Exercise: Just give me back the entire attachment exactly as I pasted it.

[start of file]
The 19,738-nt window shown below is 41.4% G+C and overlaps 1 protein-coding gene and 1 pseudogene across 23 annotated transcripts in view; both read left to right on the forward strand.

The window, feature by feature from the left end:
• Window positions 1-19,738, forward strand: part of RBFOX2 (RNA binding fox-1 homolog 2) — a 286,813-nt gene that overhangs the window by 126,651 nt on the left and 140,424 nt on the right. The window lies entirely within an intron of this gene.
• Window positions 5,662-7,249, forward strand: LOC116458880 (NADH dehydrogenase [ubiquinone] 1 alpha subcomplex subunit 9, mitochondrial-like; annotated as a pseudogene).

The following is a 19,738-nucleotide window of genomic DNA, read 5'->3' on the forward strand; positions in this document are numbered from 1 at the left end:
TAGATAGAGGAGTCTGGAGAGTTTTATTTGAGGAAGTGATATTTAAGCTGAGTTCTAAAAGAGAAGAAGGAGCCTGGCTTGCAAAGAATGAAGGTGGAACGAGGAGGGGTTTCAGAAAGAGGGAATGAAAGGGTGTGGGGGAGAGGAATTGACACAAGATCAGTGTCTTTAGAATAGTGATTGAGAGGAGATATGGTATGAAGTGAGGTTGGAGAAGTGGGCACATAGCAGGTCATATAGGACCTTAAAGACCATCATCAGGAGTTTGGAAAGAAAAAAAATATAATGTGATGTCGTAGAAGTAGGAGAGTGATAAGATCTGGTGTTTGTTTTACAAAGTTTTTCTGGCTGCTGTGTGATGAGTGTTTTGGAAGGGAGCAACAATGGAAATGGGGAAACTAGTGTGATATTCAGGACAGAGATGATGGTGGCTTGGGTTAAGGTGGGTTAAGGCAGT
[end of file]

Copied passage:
The 19,738-nt window shown below is 41.4% G+C and overlaps 1 protein-coding gene and 1 pseudogene across 23 annotated transcripts in view; both read left to right on the forward strand.

The window, feature by feature from the left end:
• Window positions 1-19,738, forward strand: part of RBFOX2 (RNA binding fox-1 homolog 2) — a 286,813-nt gene that overhangs the window by 126,651 nt on the left and 140,424 nt on the right. The window lies entirely within an intron of this gene.
• Window positions 5,662-7,249, forward strand: LOC116458880 (NADH dehydrogenase [ubiquinone] 1 alpha subcomplex subunit 9, mitochondrial-like; annotated as a pseudogene).

The following is a 19,738-nucleotide window of genomic DNA, read 5'->3' on the forward strand; positions in this document are numbered from 1 at the left end:
TAGATAGAGGAGTCTGGAGAGTTTTATTTGAGGAAGTGATATTTAAGCTGAGTTCTAAAAGAGAAGAAGGAGCCTGGCTTGCAAAGAATGAAGGTGGAACGAGGAGGGGTTTCAGAAAGAGGGAATGAAAGGGTGTGGGGGAGAGGAATTGACACAAGATCAGTGTCTTTAGAATAGTGATTGAGAGGAGATATGGTATGAAGTGAGGTTGGAGAAGTGGGCACATAGCAGGTCATATAGGACCTTAAAGACCATCATCAGGAGTTTGGAAAGAAAAAAAATATAATGTGATGTCGTAGAAGTAGGAGAGTGATAAGATCTGGTGTTTGTTTTACAAAGTTTTTCTGGCTGCTGTGTGATGAGTGTTTTGGAAGGGAGCAACAATGGAAATGGGGAAACTAGTGTGATATTCAGGACAGAGATGATGGTGGCTTGGGTTAAGGTGGGTTAAGGCAGT